In the Kate and Shelley Museum next to the Spanish Stair Base, Prince Charles'optional video presentation describes the poet's historical importance. The tickets here are five euros, the bills must be kept well, and the Commonwealth War Cement Museum on the opposite road is also worth visiting.
Located on the steps of Spain, where Byron, Shelley and Keats used to live, these three English Romantic poets are all intricately related to Italy. They were buried together in the Protestant Cemetery in Rome after their death. The room was later used as a library and museum to commemorate Shelley and Keats. It also contained a strand of Keats'hair and a box of Shelley's ashes.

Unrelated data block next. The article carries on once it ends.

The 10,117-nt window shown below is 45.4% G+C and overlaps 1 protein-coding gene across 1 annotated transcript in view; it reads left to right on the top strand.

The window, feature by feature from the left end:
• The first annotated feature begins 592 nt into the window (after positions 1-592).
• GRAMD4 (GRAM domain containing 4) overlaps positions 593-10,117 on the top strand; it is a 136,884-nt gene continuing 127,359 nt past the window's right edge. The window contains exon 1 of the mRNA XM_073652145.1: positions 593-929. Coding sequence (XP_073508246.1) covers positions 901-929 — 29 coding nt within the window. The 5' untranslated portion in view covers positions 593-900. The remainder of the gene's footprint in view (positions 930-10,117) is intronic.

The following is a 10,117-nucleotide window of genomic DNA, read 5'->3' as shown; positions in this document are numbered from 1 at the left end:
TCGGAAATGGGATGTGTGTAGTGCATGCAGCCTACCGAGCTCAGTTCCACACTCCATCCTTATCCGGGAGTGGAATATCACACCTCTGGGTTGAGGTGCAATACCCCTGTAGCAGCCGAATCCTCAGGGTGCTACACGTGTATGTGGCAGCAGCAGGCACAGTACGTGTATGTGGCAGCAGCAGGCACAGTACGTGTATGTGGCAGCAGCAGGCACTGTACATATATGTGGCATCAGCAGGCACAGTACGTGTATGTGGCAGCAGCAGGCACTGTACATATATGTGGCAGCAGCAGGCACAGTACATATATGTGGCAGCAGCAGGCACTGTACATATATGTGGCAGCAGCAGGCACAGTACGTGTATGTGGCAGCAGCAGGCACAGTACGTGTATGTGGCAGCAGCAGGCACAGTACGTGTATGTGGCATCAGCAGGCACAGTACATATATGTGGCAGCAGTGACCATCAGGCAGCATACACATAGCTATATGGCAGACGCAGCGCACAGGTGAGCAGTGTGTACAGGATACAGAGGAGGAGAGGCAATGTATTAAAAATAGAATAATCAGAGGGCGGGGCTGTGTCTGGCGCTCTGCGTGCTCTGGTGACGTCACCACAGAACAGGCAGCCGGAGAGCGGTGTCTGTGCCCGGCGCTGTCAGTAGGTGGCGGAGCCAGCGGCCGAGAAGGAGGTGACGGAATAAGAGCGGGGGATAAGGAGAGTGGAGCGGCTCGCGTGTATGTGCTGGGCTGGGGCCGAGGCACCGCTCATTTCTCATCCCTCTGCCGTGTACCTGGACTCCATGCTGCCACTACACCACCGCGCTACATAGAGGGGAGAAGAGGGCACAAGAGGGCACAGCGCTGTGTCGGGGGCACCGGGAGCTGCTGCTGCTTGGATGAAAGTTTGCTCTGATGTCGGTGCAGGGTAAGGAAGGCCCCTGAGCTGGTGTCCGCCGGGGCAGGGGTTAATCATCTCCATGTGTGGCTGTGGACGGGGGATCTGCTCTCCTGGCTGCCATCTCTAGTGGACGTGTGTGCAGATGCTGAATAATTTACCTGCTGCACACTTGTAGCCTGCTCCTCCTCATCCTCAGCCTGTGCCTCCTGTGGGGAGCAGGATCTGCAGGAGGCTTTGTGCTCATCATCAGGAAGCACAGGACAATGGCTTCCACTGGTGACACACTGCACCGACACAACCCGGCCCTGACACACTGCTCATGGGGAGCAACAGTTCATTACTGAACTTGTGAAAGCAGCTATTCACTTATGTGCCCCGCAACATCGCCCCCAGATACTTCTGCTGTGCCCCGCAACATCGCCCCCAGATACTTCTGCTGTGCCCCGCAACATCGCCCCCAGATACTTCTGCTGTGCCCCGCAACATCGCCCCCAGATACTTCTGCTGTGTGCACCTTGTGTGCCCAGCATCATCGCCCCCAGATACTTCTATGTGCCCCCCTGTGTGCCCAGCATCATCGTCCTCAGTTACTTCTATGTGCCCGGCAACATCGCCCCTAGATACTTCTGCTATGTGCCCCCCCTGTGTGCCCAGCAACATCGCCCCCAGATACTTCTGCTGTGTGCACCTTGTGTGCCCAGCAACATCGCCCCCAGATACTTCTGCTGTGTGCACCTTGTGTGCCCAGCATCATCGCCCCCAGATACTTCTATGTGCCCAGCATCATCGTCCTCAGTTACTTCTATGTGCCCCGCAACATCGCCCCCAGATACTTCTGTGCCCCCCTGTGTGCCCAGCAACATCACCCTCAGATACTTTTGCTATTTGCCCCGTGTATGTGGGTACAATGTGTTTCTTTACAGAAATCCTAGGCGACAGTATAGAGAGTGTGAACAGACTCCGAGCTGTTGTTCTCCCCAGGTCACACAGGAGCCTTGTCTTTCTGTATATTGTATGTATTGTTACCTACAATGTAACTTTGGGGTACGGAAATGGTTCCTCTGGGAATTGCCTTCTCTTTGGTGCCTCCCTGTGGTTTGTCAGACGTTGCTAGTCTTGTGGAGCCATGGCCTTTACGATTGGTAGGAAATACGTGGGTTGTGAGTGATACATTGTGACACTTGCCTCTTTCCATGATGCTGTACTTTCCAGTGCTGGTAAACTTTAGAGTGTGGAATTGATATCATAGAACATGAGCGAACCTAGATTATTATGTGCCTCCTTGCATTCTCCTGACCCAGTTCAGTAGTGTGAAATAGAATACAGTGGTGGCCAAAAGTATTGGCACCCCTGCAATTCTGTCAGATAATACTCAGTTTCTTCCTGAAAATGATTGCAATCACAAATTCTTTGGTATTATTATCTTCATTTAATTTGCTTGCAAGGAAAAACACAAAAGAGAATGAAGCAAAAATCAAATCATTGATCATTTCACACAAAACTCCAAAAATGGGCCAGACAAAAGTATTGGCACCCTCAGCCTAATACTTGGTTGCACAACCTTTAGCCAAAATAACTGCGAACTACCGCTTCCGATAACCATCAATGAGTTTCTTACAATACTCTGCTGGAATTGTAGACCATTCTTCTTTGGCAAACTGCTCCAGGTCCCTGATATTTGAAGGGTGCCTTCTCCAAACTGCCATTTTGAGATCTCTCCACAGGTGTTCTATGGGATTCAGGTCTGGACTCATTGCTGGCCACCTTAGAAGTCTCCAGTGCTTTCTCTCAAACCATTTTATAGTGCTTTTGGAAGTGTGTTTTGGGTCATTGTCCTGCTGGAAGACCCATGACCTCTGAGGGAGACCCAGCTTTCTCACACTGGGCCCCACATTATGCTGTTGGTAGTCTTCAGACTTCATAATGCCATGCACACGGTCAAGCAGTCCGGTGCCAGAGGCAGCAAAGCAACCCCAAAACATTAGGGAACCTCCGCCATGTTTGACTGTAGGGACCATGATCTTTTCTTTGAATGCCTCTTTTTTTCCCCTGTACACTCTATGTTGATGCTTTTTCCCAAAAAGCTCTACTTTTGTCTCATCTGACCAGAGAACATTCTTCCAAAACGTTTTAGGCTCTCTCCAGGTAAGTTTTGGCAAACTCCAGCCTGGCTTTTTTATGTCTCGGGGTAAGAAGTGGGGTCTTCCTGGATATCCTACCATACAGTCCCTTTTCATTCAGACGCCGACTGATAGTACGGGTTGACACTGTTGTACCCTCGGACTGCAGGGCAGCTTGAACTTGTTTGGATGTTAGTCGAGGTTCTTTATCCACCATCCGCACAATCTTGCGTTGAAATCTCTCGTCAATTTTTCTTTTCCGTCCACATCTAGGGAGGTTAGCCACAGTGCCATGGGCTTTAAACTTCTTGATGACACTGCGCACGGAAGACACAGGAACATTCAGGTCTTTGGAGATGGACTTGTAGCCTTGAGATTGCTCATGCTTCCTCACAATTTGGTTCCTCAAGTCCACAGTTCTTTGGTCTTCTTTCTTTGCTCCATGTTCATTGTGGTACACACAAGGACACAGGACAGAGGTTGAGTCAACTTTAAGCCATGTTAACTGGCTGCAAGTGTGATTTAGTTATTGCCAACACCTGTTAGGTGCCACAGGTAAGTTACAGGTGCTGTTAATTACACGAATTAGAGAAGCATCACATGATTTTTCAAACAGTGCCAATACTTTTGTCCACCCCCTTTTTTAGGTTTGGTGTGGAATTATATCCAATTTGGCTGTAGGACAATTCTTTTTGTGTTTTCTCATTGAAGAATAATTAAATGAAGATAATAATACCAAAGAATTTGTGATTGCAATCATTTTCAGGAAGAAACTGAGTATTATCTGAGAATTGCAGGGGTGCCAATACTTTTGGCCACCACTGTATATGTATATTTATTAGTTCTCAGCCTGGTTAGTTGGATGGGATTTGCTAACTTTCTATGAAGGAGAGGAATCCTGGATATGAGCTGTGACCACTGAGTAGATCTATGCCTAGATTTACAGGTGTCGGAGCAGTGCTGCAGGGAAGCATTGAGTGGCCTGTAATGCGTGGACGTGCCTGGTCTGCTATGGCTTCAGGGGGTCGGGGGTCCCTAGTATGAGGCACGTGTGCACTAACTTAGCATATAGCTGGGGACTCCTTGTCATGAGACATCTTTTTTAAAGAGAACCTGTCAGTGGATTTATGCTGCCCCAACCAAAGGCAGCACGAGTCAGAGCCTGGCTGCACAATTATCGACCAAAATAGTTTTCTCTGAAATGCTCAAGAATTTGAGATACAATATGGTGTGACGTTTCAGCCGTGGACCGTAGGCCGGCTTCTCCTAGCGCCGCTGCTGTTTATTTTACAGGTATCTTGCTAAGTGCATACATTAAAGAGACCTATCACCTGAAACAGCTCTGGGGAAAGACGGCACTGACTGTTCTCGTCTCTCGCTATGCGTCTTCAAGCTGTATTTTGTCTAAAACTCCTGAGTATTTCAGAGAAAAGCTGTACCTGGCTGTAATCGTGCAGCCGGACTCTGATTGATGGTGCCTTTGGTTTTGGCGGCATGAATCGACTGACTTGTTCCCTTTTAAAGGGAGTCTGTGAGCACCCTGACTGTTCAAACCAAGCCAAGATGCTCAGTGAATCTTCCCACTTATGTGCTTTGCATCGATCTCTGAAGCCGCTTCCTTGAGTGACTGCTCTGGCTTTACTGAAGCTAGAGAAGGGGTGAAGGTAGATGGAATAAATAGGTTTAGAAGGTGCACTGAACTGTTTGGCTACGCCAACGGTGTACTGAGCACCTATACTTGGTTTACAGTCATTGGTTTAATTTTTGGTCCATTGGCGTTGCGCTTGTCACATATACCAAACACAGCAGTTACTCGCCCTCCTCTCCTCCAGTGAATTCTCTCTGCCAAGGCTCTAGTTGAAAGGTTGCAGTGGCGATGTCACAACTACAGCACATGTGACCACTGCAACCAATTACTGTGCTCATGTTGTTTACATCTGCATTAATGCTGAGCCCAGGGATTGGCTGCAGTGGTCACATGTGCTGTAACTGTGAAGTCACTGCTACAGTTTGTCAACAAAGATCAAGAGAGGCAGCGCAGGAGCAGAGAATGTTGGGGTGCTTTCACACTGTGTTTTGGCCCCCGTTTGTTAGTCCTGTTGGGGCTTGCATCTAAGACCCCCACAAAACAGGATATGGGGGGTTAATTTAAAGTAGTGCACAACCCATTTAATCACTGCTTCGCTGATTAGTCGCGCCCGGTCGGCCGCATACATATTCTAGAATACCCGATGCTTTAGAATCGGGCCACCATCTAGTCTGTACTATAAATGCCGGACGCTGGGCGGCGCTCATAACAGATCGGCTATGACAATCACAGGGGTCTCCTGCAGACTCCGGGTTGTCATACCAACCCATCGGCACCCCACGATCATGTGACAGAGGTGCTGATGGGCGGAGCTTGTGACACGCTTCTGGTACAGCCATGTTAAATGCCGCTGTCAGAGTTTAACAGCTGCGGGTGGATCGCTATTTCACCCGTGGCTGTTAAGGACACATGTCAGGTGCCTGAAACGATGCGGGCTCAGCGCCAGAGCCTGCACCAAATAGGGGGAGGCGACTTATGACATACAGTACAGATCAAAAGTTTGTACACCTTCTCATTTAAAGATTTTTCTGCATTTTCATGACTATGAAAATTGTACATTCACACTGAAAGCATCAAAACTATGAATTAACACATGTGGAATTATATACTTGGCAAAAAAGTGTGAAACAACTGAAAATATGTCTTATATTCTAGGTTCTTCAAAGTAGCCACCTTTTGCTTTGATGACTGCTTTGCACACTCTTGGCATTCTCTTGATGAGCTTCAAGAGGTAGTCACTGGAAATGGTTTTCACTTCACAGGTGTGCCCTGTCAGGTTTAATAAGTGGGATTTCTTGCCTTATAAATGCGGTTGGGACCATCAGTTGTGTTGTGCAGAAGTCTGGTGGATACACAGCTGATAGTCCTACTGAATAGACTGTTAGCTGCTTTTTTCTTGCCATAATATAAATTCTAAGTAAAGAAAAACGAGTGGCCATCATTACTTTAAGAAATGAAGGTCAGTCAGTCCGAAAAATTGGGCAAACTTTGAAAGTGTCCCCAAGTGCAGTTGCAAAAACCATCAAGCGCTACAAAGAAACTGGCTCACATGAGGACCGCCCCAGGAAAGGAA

Next to the Spanish ladder, now the library and memorial hall, Wen Qing can go and remember.
It's not a museum. It's in a small building near the Spanish Square. It contains some of the works of these two writers and their daily necessities.
Keats-Shelley Memorial House was once a hut inhabited by Keats, a famous British poet. In 1820, Keats, who suffered from severe pulmonary disease, came to Rome on the advice of a doctor to recover from his illness and lived at the home of his friend Savis. He died young the next year. Keats'death inspired his friend Shelley to write a poem of mourning. Shelley died in a shipwreck in 1822, and later they were buried together in a Protestant cemetery in Rome.